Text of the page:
Scots look to war hero for help in mind games
LIAM NAPIER IN EDINBURGH
Scotland has hired a renowned psychologist this week in an attempt to instil the belief they can secure an unlikely upset over the All Blacks in Edinburgh.
Former Special Air Service (SAS) soldier Floyd Woodrow, one of the youngest men ever chosen to serve in the elite regiment and a holder of the UK's second-highest award for gallantry - the Distinguished Conduct Medal - has been called in to help motivate Scotland players before Monday's test, the first of the All Blacks' European tour.
Scottish players on the receiving end of a 49-3 pummelling two years ago at Murrayfield, spoke post-match of being psychologically beaten and overawed before kick-off.
Coach Andy Robinson is now taking pre-emptive measures to avoid a repeat.
"We've had Floyd Woodrow working with us. He joins us again on Thursday," Robinson said yesterday.
"Two years ago a lot of these players played against New Zealand and they experienced the ferocity in the tackle contest and the turnovers that occurred with four tries being scored from them."
Woodrow, who is also a motivational speaker, has worked with the Welsh Rugby Union and English cricket academy and previously linked with Scotland in the final week of last year's Six Nations.
He's also been involved with the struggling Edinburgh and Glasgow teams for the last six months.
Neither stint with Scotland caused any radical transformations and one suspects Woodrow will need all his expertise if he is to inspire Robinson's men to their first victory over the All Blacks.
That's not all.
After handing No 8 Kelly Brown the captaincy for the first time and making five changes to his injury-plagued team - who defeated Australia, Fiji and Samoa in June - Robinson openly discussed not letting his players be on their own in the lead-up to the clash with the world champions.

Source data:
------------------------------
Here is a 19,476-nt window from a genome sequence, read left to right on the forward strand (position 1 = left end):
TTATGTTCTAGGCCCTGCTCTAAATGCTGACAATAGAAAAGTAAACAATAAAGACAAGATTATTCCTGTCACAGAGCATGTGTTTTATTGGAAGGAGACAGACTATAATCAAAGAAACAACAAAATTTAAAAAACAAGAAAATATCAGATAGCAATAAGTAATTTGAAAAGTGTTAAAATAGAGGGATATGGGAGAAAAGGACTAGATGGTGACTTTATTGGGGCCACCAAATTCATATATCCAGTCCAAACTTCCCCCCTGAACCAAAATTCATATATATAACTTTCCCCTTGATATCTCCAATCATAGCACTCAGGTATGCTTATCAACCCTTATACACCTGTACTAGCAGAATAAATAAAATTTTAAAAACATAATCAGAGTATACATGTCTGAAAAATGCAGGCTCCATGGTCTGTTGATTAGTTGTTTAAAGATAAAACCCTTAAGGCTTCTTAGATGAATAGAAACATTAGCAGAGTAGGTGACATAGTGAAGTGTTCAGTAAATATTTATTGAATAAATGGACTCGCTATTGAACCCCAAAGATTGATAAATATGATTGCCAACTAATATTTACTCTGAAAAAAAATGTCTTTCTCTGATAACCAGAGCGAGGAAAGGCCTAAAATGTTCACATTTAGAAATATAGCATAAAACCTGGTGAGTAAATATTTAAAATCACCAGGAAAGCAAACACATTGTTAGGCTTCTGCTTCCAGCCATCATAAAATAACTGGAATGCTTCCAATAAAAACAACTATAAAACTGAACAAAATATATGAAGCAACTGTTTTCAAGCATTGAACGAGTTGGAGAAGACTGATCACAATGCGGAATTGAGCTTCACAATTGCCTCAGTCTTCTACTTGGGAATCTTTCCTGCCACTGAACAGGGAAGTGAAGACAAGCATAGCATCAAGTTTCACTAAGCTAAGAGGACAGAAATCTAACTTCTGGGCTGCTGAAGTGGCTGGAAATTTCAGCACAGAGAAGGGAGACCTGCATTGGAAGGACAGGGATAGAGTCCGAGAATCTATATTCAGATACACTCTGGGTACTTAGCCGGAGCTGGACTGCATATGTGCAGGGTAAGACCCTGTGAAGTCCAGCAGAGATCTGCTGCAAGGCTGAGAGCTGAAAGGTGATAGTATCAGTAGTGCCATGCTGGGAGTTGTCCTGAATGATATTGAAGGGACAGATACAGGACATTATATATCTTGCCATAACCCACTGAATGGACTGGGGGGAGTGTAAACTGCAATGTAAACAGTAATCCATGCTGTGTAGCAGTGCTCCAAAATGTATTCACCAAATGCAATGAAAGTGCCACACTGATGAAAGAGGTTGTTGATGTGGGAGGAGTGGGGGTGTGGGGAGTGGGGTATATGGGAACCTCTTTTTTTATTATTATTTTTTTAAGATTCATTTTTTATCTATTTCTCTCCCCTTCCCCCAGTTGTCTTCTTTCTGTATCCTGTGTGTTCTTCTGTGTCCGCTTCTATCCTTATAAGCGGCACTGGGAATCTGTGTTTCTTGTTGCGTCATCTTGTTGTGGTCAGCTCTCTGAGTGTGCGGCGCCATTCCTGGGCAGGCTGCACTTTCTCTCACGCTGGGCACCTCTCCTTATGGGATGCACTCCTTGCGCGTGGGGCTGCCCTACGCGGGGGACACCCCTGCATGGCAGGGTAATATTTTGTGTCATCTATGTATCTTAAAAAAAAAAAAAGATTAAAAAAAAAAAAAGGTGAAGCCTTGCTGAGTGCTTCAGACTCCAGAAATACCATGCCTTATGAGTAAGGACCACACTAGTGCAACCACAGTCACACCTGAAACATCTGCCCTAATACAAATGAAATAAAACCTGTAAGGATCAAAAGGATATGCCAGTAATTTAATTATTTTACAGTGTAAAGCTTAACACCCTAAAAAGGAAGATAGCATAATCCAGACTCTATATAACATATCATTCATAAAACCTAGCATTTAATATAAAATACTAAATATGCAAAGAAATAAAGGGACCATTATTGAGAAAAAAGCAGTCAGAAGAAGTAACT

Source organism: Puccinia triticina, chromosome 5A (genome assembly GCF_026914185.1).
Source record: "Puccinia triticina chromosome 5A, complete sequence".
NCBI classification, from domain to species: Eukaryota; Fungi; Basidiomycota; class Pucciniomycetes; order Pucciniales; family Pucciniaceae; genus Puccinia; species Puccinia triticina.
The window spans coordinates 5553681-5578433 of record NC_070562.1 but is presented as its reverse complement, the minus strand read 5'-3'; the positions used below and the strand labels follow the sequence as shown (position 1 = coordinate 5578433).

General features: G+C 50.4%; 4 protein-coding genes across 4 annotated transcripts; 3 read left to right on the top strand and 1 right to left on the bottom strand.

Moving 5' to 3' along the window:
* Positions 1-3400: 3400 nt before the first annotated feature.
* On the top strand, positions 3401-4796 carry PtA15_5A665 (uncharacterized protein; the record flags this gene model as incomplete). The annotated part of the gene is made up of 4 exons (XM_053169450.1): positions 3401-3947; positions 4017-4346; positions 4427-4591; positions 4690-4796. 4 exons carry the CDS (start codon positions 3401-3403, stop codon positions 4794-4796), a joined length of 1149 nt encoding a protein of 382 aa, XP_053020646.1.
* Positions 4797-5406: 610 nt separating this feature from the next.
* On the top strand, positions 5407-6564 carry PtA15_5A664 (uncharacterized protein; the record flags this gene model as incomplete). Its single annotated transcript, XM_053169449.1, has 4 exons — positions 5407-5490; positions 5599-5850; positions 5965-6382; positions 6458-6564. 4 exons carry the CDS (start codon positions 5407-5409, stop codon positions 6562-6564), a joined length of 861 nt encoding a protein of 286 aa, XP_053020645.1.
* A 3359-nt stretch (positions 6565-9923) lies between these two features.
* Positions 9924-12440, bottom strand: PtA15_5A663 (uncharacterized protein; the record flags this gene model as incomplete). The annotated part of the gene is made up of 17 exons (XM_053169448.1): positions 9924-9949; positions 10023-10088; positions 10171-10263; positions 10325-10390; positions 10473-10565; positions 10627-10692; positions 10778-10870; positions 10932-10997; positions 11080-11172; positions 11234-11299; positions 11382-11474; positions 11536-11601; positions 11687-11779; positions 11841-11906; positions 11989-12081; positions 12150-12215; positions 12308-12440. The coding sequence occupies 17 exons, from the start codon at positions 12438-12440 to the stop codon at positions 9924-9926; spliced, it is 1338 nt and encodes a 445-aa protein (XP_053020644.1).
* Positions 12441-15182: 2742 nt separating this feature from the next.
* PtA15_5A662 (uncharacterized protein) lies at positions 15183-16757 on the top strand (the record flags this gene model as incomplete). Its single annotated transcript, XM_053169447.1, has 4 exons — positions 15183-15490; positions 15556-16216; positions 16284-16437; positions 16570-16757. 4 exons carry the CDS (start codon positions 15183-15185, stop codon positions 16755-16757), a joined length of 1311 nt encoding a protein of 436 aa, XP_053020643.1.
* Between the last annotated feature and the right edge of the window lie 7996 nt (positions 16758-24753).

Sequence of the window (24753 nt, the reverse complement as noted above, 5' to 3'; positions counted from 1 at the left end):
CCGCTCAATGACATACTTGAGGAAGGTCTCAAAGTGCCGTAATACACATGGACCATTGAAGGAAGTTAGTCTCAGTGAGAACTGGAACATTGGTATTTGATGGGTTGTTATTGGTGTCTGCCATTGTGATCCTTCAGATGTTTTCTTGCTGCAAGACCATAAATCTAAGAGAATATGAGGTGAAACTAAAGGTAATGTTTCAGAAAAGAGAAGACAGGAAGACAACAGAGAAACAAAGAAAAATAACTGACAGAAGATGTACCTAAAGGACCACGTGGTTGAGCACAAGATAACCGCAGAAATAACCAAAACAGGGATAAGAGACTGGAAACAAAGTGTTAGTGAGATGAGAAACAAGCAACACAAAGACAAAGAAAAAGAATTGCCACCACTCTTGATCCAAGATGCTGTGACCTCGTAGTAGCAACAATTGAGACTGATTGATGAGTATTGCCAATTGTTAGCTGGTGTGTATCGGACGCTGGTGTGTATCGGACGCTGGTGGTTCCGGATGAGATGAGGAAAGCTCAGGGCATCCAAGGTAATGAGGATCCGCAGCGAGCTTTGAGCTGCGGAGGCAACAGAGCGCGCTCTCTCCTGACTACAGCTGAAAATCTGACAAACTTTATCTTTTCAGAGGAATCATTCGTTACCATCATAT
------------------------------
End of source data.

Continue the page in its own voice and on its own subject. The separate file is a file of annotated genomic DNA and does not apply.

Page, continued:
If his men were going to beat the All Blacks for the first time in 107 years - they must bind as one.
Sitting in the RBS bank in St Andrew Square it was hard not to feel Robinson had taken an inspirational line from the movie Braveheart.
"Belief has to be shared through the team," Robinson said.
"It's not allowing anybody to get isolated. They've got to be together. We take this challenge on as a team. You don't take it on in ones and twos. We understand we have to have a very physical mindset."
Not even William Wallace could have said that better.
"We know what the history is," Robinson said. "The key to that is to go out and stand up against New Zealand, who are the best team in the world.
"We've got everything to gain going into this game. We have belief in the players and our approach to how we are going to keep the game simple.
"It's about controlling the start and controlling the scoreboard in that first 20 minutes."
Robinson was, meanwhile, sweating on the availability of talented lock Richie Gray, who had to undergo a fitness test on his ankle.
"We knew it was going to be a three-week injury. We expect him to train fully today. I'm not going to put anybody out there who can't be at 100 per cent in terms of their physicality and their attitude."
Scotland: Stuart Hogg, Sean Lamont, Nick De Luca, Matt Scott, Tim Visser, Greig Laidlaw, Mike Blair, Kelly Brown (captain), Ross Rennie, Alasdair Strokosch, Jim Hamilton, Richie Gray, Geoff Cross, Ross Ford, Ryan Grant. Reserves: Scott Lawson, Allan Jacobsen, Kyle Traynor, Alastair Kellock, David Denton, Henry Pyrgos, Ruaridh Jackson, Max Evans.
What would you rate as a fair price for a mediocre seat at the Rugby World Cup final next year?